Case Reports

An unconventional approach to chest wall pain

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Would acupuncture provide some relief while this patient waited for an x-ray to identify the source of his left lateral chest wall pain?


 

References

THE CASE

A 45-year-old airman presented to our medical group with acute onset of sharp, positional left lateral chest wall pain that he’d had for 2 days. The pain began after an extreme core body workout. Treatment with ibuprofen 800 mg and local electrical stimulation one day prior provided no benefit. The patient reported the pain to be a 6 out of 10 when still and a 9 to 10 when sitting for more than a few minutes, turning, or taking a medium to deep breath. The patient felt “dangerously distracted by the pain” while driving in for his appointment.

We noted focal left lower lateral intercostal muscle tenderness without trigger point-like thickness or spasm. The patient also had restricted inspiration, secondary to the severe pain, and decreased left lower field breath sounds. His vital signs were normal, as was his cardiac exam.

THE DIAGNOSIS

While awaiting a chest x-ray, the patient was offered and opted to try acupuncture for pain relief. (We have medical acupuncturists on staff.) Analgesics had already been used, but had provided little relief.

We identified 4 acupuncture sites in the ear: 2 were battlefield acupuncture (BFA) points (more on this in a bit) and 2 points were deemed active by a skin conductance point finder (a handheld device that assesses changes in electrical skin resistance at auricular acupuncture points). The left ear points that were treated included the cingulate gyrus (intertragic notch), Shen Men (triangular fossa), and chest and abdomen regional points (antihelix) (FIGURE 1).

Within 15 minutes, the patient reported significant pain relief and was able to inspire deeply without pain. The patient also underwent a chest x-ray, which revealed atelectasis of the left lower lobe (FIGURE 2A) caused by pain-induced hypoventilation.

Because the patient’s pain was so well controlled, he returned to work immediately after the appointment. At the end of his shift 6 hours later he returned, unscheduled, to report pain at a level of one out of 10 and said he was able to breathe normally. In addition, lung auscultation was normal and a repeat chest x-ray revealed that the atelectasis had almost completely resolved (FIGURE 2B). This occurred without medication or other therapy. The pain did not return.

DISCUSSION

Although acupuncture is over 2000 years old, it has been largely disregarded in the United States due to a lack of mainstream evidence supporting its efficacy. Research is hindered by significant variation in approach between providers, the difficulties inherent to blinding patients and providers to treatment vs placebo, and poor insurance coverage and reimbursement.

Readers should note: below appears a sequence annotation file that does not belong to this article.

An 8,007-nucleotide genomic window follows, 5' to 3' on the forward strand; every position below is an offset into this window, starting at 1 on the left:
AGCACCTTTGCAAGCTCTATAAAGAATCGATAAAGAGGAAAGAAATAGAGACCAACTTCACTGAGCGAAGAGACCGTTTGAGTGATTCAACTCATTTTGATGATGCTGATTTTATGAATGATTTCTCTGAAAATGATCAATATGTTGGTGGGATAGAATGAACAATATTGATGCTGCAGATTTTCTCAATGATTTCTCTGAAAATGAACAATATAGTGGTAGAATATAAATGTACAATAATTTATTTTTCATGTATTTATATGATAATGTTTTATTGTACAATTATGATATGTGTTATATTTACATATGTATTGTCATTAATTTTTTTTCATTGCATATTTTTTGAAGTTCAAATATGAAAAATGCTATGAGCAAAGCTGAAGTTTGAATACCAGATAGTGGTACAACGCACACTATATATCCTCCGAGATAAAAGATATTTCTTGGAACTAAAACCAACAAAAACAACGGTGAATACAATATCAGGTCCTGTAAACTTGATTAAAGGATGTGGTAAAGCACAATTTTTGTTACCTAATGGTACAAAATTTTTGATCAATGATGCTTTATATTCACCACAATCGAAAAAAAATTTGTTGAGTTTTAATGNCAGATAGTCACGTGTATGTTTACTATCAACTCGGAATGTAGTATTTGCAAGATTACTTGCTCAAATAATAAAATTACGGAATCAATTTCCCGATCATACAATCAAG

Acupuncture research is burgeoning. A 2012 meta-analysis concluded that patients receiving acupuncture had less pain than those receiving sham or no acupuncture for several pain conditions. Specifically, scores for back and neck pain, osteoarthritis, and chronic headache were 0.23, 0.16, and 0.15 standard deviations (SDs), respectively, lower for patients receiving acupuncture than for those who got sham acupuncture. The effect sizes for acupuncture patients compared to no acupuncture controls were 0.55, 0.57, and 0.42 respectively (all P<.001).1

Several theories explain how auricular acupuncture may work. Paul Nogier, MD, noted that the ear is composed of ectodermal, mesodermal, and endodermal tissues, and mapped the “inverted fetus” homunculus in the ear, which corresponds to specific body points.2 Functional magnetic resonance imaging has demonstrated increased brain activity in the cingulate gyrus and thalamic regions in response to a painful stimulus, as well as attenuation of this activity after the placement of needles in corresponding auricular cingulate gyrus and thalamus points.3 In addition, research has confirmed that acupuncture raises serum and cerebrospinal levels of endorphins and enkephalins.4

Less than 15 minutes after needle placement, our patient reported significant pain relief and was able to inspire deeply without pain.

Battlefield acupuncture (BFA) was developed by Richard Niemtzow, MD, and has been used for acute injuries in the front lines of battle as well as for many health conditions. BFA treats pain using a sequence of 5 predetermined auricular acupuncture points.5 Onset and duration of pain relief vary depending on the location and nature of the pathology. We’ve noted that BFA for chronic pain has a shorter duration of benefit and is more likely to need to be repeated.

One randomized pilot study involving 87 patients presenting to the emergency room blinded emergency health care providers to the inclusion of the first 2 BFA points in their otherwise usual care of acute pain patients. Participants in the acupuncture group experienced a 23% reduction in pain before discharge compared to no change in the standard care group (P<.0005).6

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